It’s been quite a hiatus from my blog—nearly 3 months. I didn’t have many readers to begin with, but from the little I know about blogging, the quickest drop to zero visitors is simple: a gap in posts. But since this blog is mostly for me (as a way to remember the books I’ve read since my feeble brain quickly forgets), it doesn’t much matter how many visitors I have—or don’t have. It seems rather appropriate, then, to come back to life with the book Early Decision, a fictional glimpse into the life of a college essay coach. Between my last post in August, and now–nearly Thanksgiving–I have not only taught four writing classes a day (along with all its requisite grading), but I have worked with nearly 20 students on their college essays. In many ways, I was living the life of the fictional Anne that Crawford brings to life, but with these differences: I charge A LOT less for essay coaching, and I have much better clients. The students I work with are middle class, public school students–most of them at the top of their class. So I get bright, thoughtful, hard-working students without the overbearing, wealthy parents who expect Ivy League, despite their child’s actual ability. What more could I ask for?
And yet, the fictional Anne and I–despite our difference in clientele—actually have much in common: we get to work with interesting kids who have something powerful to say about their lives. We’re part writing teacher, part psychologist, part life coach, part cheerleader, part editor, part parent. The best part of this job is the way we get to know kids through the experiences they choose to write about. And I love that I don’t actually have to put a grade on anything. That’s the beauty of it: these kids are writing what they want to write for a purpose they actually care about. So I get to listen and respond without telling them what will get them a “good grade.” Instead, they decide when they are happy with their essays, and they decide where they want to revise. Honestly, it’s great fun, and that’s what both Anne and I like about it. She, however, has to deal with some awful parents who see only Ivy pennants rather than their own children. And some of those kids whose parents see only Ivy are also weak writers (and not so great students). Good Lord there are some terrible essays in this book. It makes me very proud of the kids at our public school because most of them write much better than her privileged clients. And it’s some of those clients that give this whole industry a bad name. It’s those clients that sometimes want a ghost writer, not a coach. It’s those clients that want a quick fix, a magic pill to get their kids into the best college. But essay coaching is no different from sports coaching. No coach can take a mediocre athlete and make him great in a few sessions. Excellence in anything takes time and practice—a coach is only part of the equation, an “expert” to make sure the athlete is practicing correctly and progressing sufficiently. So why are parents lauded for hiring private sports coaches, yet loathed for hiring private essay or ACT coaches? Why is it considered “cheating” to get private help for standardized tests or college essays or even homework when it’s perfectly fine for parents to fund private lessons for tennis or golf or soccer?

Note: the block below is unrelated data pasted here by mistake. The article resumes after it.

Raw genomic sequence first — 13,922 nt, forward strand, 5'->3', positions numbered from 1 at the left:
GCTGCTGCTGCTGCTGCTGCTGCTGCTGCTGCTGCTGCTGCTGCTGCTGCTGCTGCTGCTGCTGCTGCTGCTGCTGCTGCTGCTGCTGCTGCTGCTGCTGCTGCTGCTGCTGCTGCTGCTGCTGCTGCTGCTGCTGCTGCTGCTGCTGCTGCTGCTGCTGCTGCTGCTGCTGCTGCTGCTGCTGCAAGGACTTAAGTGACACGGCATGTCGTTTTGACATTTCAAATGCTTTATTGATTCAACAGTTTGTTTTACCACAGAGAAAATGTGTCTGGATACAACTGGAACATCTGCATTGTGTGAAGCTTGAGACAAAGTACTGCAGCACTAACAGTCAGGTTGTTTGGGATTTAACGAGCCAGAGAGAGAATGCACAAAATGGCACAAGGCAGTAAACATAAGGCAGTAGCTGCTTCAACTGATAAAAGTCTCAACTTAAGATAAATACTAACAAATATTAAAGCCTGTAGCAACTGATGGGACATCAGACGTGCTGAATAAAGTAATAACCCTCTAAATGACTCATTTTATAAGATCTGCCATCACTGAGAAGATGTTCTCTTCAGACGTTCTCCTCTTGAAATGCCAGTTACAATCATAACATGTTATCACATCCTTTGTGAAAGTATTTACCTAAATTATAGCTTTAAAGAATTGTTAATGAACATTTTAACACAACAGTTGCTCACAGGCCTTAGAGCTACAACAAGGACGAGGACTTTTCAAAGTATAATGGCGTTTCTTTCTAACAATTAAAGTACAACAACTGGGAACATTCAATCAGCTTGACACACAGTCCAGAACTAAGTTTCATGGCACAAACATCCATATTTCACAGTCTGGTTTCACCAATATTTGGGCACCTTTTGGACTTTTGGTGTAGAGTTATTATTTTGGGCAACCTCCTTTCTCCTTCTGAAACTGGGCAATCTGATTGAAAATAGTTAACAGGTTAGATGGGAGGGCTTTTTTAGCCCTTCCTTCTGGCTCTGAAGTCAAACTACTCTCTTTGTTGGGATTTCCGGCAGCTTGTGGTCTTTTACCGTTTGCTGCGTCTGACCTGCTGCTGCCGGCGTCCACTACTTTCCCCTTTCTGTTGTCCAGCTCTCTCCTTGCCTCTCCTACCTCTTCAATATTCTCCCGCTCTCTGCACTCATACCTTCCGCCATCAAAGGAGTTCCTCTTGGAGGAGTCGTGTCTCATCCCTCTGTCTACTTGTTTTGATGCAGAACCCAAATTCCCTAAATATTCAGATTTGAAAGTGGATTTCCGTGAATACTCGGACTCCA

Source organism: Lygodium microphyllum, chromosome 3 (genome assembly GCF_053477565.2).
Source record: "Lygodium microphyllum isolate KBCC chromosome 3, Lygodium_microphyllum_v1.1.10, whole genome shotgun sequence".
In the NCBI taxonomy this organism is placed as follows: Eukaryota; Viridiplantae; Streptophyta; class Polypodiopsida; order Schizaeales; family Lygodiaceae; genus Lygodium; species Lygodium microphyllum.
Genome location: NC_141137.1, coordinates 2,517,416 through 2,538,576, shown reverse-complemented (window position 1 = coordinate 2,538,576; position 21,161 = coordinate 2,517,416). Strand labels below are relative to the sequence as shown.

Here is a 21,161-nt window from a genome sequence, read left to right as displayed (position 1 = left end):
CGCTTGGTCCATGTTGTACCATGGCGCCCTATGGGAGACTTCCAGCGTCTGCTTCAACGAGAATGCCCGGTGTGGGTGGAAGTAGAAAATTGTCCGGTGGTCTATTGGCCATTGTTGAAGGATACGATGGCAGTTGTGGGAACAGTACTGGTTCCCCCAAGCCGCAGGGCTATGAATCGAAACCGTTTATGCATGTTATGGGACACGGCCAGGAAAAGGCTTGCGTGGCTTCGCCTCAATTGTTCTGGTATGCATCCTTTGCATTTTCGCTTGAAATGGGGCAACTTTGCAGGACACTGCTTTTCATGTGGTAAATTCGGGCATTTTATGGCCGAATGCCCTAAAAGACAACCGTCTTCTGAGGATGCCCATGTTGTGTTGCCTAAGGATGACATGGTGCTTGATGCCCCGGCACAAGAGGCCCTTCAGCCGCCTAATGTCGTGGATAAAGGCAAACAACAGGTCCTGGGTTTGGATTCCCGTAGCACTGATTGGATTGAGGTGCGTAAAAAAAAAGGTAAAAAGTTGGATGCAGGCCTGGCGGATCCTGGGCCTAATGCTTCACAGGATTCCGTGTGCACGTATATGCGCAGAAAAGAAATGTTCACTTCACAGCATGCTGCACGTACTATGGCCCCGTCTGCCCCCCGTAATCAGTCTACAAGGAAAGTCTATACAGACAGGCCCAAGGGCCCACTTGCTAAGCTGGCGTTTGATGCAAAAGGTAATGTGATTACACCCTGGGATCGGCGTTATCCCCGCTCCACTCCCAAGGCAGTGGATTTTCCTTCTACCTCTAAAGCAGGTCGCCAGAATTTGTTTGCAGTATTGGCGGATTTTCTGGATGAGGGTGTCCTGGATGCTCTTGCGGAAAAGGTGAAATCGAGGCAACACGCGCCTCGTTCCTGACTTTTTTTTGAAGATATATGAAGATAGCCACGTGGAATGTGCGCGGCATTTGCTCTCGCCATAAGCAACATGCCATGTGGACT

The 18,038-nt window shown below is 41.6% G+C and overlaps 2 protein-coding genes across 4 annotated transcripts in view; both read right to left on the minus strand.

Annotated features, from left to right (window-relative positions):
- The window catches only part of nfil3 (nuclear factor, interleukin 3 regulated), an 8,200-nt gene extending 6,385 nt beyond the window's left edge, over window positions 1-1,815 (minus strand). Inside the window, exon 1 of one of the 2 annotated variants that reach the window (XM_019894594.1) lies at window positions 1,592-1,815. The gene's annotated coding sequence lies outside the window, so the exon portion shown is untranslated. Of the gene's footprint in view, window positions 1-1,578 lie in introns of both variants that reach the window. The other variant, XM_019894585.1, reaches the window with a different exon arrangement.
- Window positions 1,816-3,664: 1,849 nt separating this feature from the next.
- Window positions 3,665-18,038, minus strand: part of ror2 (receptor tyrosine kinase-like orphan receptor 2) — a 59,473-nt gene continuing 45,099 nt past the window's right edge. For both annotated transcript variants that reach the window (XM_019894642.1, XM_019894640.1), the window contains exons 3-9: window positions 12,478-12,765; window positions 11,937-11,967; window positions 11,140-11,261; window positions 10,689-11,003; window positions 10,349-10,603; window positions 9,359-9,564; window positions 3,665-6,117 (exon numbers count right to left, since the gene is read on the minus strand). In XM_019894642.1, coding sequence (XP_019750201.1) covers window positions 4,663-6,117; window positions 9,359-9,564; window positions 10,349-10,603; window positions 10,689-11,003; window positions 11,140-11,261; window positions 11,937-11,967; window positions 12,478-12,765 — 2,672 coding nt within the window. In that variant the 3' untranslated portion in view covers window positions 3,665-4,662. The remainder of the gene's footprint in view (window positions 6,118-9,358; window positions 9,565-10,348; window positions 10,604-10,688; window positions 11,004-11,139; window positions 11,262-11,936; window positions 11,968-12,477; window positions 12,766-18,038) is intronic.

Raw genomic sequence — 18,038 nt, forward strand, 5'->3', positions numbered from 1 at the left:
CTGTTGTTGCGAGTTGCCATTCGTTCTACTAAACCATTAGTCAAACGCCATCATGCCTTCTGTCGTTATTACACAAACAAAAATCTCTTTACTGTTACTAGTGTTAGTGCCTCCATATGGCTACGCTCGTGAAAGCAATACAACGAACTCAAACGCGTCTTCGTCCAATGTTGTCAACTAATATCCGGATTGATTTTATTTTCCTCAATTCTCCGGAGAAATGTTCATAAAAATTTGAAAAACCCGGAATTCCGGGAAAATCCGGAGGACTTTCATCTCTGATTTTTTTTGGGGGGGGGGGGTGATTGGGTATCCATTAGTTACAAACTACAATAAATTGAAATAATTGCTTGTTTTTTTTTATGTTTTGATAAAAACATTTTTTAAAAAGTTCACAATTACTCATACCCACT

I don’t do anything that a private sports coach wouldn’t do: I don’t “play” (or write) for a student; I simply help that student get to a better place using his/her own talent and hard work. Lacy Crawford did the same through her fictional “Anne,” though admittedly, she had some parents who wanted the miracle that their own parenting couldn’t quite produce.
Though this book is fiction–presumably based on Crawford’s real experiences and yet protective of her actual clients—it does seem to accurately represent this crazy college application process that stresses out so many teenagers at too early an age. The only part that made little sense to me is the number of clients that supposedly got admitted into top-tier colleges with essays–even after Anne’s help–that didn’t seem top-tier to me. I’ve worked with numerous top-notch students—with better grades, scores, and essays—that didn’t get into the top-tier schools many of her clients got into. Ah well….perhaps it’s really all just a game. Sometimes it makes little sense where one student gets in and another doesn’t. My answer: there is a school for everyone, and those who are most qualified and motivated will do the best in the end—even if they don’t make it into the Ivies or other top flight schools. (fiction)